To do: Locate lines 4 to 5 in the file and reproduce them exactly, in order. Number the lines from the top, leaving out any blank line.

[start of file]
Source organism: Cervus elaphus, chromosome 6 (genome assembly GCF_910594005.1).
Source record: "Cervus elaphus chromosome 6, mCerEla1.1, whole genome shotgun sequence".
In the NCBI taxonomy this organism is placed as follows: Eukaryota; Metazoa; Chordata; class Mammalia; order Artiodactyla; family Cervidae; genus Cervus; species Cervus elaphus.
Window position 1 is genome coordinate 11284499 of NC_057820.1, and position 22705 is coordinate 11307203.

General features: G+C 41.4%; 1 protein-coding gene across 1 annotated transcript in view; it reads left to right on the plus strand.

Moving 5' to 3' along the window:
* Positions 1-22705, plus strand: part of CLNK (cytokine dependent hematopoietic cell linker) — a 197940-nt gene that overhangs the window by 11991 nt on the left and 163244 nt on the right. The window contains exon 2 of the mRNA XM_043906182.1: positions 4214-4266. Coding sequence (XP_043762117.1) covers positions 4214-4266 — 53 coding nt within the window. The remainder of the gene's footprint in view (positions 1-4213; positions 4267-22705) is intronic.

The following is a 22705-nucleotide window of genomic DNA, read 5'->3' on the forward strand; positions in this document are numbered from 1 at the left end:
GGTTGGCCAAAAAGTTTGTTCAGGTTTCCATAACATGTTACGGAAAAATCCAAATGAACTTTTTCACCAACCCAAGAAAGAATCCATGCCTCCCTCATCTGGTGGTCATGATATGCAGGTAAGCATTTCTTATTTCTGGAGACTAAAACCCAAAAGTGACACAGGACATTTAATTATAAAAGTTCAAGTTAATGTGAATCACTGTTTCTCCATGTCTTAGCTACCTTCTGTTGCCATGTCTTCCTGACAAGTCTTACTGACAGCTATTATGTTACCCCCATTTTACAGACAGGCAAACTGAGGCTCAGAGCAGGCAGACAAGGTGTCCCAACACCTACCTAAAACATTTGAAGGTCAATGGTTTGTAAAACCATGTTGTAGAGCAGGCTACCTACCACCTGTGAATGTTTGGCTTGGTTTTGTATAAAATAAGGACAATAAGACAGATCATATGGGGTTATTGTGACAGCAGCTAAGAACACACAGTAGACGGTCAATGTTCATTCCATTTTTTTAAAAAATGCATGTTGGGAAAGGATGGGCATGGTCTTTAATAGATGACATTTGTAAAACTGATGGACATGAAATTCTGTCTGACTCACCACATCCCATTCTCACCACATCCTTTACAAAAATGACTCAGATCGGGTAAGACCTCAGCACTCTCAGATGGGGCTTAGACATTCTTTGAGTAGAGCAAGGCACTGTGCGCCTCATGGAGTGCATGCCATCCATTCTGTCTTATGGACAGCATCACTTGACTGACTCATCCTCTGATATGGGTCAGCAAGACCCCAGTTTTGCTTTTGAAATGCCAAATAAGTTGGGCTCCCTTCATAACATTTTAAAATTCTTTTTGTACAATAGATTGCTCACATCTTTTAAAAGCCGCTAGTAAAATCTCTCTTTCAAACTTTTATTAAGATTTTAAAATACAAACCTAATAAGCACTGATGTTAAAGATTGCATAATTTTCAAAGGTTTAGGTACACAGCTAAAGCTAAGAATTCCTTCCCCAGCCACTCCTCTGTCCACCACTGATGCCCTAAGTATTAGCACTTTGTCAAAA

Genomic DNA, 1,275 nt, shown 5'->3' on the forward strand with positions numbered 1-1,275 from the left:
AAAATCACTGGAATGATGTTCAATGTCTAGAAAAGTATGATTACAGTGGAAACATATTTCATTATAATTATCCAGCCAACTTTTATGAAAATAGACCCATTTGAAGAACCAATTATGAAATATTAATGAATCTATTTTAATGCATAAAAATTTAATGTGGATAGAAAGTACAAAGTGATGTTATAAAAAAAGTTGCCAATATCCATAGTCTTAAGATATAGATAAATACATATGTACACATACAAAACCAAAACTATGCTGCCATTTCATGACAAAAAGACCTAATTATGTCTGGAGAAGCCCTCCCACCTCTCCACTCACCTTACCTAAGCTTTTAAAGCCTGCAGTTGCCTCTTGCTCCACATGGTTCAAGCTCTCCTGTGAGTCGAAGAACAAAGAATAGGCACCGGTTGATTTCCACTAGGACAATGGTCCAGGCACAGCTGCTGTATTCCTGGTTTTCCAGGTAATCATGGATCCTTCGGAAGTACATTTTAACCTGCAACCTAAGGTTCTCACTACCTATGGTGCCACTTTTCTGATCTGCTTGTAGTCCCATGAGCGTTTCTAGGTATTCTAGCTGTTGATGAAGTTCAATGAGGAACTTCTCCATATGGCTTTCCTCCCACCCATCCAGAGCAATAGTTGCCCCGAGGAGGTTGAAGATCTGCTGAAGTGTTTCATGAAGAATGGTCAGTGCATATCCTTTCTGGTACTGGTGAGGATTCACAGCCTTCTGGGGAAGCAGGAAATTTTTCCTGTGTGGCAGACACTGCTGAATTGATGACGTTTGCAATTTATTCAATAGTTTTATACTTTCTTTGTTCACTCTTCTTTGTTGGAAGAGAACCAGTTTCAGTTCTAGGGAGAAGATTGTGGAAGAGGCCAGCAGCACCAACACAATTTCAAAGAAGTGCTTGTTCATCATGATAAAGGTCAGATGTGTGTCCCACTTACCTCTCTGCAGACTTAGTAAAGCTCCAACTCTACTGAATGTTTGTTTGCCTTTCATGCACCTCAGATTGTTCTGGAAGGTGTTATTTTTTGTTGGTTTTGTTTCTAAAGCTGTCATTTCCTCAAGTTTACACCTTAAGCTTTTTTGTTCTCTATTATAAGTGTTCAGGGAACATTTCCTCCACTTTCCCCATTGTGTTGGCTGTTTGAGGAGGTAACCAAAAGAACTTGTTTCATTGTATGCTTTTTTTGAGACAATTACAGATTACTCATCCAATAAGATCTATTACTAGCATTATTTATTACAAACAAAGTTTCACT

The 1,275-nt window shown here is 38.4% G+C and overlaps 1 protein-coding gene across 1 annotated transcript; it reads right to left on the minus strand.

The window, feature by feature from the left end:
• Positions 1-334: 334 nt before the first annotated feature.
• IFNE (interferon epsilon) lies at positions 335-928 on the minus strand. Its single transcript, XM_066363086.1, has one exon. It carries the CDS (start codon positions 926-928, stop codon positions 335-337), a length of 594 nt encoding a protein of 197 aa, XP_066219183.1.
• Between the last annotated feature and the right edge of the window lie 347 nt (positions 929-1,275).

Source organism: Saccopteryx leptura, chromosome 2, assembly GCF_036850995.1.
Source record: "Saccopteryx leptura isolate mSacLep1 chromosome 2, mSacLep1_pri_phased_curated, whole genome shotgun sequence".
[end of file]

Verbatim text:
Window position 1 is genome coordinate 11284499 of NC_057820.1, and position 22705 is coordinate 11307203.

General features: G+C 41.4%; 1 protein-coding gene across 1 annotated transcript in view; it reads left to right on the plus strand.